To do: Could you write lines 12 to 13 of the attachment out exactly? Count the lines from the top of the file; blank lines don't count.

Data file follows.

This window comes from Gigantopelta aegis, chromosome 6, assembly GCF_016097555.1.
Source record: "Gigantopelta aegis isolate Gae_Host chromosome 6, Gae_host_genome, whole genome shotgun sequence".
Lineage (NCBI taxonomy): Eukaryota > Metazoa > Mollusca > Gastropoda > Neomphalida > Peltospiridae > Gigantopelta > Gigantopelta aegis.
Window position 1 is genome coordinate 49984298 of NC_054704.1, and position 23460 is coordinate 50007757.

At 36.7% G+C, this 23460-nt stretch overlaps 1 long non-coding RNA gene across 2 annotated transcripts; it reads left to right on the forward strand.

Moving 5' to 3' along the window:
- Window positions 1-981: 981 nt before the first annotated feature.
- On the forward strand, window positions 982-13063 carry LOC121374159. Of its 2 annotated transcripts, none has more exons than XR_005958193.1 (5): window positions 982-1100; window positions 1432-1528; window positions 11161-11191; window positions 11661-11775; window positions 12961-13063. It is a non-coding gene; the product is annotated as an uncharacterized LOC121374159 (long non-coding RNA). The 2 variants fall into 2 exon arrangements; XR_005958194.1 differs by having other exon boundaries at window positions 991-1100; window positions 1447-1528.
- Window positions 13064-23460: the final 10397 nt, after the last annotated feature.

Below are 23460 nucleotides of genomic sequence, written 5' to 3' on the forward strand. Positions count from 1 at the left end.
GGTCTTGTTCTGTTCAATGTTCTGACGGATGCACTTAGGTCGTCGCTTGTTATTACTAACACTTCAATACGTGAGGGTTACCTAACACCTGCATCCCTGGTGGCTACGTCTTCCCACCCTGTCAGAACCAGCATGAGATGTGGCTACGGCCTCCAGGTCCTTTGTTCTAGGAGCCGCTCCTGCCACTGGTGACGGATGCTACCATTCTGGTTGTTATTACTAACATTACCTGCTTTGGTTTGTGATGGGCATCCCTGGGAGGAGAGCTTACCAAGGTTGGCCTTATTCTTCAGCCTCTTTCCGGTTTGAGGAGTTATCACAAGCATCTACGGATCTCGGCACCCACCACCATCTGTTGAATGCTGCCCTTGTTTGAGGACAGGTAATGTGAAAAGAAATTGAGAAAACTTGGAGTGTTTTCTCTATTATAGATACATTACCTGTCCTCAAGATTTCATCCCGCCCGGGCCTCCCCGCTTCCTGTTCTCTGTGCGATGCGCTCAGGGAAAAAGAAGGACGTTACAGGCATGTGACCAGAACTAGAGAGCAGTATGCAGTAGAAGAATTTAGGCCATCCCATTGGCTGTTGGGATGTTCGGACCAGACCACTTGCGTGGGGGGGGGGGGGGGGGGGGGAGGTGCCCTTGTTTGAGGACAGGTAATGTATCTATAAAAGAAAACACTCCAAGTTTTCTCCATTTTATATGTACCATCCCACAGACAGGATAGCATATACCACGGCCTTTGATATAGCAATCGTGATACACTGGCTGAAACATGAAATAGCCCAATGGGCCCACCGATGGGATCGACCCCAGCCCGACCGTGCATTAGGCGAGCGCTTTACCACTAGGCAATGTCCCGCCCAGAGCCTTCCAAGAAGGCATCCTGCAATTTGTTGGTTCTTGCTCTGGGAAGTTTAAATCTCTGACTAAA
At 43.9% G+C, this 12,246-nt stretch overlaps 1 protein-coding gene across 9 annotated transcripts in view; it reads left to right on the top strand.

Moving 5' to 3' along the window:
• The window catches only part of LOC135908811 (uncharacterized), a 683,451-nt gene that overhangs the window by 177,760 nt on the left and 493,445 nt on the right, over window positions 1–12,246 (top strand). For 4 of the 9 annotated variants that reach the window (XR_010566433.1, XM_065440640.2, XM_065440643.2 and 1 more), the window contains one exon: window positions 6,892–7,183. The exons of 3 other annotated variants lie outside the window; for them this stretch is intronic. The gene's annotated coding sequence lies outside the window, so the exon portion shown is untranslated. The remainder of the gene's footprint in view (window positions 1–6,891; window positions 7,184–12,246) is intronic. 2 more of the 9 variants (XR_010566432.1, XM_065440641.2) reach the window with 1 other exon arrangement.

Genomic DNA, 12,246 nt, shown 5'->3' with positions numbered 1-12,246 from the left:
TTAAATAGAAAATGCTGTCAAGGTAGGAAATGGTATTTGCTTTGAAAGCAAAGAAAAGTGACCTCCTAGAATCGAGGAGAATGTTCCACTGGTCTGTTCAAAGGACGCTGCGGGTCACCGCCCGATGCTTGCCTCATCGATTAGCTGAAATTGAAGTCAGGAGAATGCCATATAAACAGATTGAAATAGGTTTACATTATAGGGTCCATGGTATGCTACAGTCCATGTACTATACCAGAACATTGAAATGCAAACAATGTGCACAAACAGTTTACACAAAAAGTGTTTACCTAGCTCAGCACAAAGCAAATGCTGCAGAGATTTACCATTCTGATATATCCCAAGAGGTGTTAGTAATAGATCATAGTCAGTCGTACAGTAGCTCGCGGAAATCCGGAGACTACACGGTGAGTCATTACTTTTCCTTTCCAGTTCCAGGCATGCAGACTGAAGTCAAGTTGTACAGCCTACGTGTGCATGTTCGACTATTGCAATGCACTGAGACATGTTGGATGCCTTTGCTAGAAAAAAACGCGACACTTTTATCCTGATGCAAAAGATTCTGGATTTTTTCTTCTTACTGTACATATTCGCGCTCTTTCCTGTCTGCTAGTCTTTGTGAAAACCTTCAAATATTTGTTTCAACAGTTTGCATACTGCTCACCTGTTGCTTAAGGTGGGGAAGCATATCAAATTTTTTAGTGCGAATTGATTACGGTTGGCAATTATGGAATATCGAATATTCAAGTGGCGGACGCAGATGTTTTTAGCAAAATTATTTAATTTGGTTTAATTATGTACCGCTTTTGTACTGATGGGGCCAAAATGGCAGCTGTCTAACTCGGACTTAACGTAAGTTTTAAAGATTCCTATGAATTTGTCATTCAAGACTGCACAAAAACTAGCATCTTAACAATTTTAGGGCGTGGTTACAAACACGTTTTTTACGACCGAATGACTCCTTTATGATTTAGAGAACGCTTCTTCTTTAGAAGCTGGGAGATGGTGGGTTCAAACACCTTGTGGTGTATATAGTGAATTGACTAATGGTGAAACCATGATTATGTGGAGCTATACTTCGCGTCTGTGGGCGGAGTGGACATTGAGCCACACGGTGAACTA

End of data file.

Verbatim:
At 43.9% G+C, this 12,246-nt stretch overlaps 1 protein-coding gene across 9 annotated transcripts in view; it reads left to right on the top strand.

Moving 5' to 3' along the window: